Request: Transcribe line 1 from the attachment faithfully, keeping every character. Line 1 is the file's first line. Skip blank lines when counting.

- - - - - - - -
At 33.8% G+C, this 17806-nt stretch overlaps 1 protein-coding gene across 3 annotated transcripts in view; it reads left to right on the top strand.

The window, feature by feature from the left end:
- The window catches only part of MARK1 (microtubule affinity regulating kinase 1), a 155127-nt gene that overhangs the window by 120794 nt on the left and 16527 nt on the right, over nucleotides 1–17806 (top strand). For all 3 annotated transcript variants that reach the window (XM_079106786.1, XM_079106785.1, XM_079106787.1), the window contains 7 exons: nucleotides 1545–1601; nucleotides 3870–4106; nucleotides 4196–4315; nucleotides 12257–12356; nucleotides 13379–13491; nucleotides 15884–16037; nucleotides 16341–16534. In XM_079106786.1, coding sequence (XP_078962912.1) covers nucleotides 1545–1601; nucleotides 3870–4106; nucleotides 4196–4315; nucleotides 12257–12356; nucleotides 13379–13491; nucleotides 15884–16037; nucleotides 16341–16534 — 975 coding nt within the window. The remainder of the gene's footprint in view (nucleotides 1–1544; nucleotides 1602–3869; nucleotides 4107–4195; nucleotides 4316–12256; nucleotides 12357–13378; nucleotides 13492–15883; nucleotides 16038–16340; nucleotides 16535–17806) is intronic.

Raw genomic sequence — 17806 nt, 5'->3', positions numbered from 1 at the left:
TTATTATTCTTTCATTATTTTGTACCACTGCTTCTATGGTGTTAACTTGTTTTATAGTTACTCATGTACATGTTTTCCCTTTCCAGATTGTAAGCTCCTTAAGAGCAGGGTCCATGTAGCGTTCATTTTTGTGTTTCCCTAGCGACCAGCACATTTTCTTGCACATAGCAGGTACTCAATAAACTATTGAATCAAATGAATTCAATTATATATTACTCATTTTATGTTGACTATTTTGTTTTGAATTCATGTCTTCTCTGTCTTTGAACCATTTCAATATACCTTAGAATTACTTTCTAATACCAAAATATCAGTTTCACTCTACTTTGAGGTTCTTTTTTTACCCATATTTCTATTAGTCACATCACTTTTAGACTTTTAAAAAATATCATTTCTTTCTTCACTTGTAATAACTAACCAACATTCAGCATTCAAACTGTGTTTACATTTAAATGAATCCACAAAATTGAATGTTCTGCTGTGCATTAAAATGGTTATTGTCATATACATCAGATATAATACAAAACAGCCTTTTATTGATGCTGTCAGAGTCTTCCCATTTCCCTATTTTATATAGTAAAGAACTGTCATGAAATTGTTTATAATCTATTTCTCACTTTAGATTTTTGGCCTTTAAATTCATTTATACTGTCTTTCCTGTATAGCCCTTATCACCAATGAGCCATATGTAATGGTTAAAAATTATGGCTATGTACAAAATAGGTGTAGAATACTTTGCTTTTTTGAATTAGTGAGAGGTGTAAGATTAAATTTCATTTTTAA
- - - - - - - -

At 33.8% G+C, this 17806-nt stretch overlaps 1 protein-coding gene across 3 annotated transcripts in view; it reads left to right on the top strand.